Butterflies of Scotland
- Comma (Polygonia c-album)


Although widespread in England and Wales, the Comma became extinct in Scotland but is slowly returning. Initially it was thought that these were just migrants from Northern England, but as numbers sighted have increased in recent years it appears that the Comma is breeding and hibernating over winter.

The Comma's scalloped, ragged wings with black marks on an orange-black background make it a most attractive butterfly. The underside of the wings, however, are dark brown, with the distinctive, white, comma-shaped marking standing out (see graphic on the right). The brown underside provides camouflage for hibernating as the wings look like dried leaves when folded.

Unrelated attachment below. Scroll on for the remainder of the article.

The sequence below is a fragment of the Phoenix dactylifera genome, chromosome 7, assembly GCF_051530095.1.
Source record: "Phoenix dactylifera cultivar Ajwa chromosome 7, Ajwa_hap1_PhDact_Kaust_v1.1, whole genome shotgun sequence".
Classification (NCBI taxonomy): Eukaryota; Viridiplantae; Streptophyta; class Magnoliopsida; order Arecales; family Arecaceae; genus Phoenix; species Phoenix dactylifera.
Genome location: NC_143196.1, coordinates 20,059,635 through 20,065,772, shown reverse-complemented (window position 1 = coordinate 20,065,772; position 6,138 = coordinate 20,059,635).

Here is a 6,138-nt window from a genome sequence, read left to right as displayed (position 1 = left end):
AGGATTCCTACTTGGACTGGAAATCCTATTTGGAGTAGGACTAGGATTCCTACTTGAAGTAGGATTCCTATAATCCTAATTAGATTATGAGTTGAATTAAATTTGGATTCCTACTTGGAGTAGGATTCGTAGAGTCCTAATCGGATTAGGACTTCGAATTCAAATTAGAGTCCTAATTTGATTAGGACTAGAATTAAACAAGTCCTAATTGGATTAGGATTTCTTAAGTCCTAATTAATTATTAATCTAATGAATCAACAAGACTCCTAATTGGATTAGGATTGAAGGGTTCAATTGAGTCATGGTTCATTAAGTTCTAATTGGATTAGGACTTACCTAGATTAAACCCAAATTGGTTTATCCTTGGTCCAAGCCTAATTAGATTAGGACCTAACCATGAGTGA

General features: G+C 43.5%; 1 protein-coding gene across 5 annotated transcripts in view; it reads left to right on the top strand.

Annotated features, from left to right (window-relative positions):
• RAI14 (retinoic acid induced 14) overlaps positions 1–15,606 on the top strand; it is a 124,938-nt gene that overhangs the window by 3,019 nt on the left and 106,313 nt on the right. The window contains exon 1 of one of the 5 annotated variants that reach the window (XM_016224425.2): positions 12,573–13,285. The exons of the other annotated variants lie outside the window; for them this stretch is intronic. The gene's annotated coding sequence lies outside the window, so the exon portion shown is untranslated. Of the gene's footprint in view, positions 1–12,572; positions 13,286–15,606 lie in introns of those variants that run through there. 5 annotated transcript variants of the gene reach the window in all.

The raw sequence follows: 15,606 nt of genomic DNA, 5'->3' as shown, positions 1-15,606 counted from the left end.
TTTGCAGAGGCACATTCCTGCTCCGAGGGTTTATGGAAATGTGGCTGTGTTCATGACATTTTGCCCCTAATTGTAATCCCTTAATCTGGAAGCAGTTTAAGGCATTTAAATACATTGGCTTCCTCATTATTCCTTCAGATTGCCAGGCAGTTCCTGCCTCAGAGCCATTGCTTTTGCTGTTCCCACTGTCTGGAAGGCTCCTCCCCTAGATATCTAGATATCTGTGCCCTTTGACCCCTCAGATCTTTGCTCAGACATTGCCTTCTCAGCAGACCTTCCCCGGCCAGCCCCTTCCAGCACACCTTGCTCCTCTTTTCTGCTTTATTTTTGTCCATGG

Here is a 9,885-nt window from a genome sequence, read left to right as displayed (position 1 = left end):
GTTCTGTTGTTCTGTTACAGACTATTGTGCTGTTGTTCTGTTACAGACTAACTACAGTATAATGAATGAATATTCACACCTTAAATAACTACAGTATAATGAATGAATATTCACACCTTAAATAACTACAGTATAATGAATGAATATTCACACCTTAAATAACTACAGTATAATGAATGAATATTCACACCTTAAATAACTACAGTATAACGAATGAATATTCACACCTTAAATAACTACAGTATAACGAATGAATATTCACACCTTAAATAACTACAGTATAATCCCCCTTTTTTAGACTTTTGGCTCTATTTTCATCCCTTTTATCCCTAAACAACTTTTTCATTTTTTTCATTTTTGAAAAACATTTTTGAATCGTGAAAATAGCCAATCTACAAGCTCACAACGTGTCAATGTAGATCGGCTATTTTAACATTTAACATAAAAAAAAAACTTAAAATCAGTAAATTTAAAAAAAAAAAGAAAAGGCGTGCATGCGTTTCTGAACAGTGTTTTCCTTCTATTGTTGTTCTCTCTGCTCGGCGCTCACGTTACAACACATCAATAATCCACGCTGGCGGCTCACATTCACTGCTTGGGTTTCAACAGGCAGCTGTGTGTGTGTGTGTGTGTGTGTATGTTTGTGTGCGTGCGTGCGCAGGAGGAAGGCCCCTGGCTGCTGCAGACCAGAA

The Comma is usually found on the edge of woodland from May to September. In England there are two broods each summer, the first in July with eggs laid mainly on stinging nettles. Male Commas are very territorial so if you see two Commas, it is likely that they will be male and female (with the male slightly smaller than its mate).


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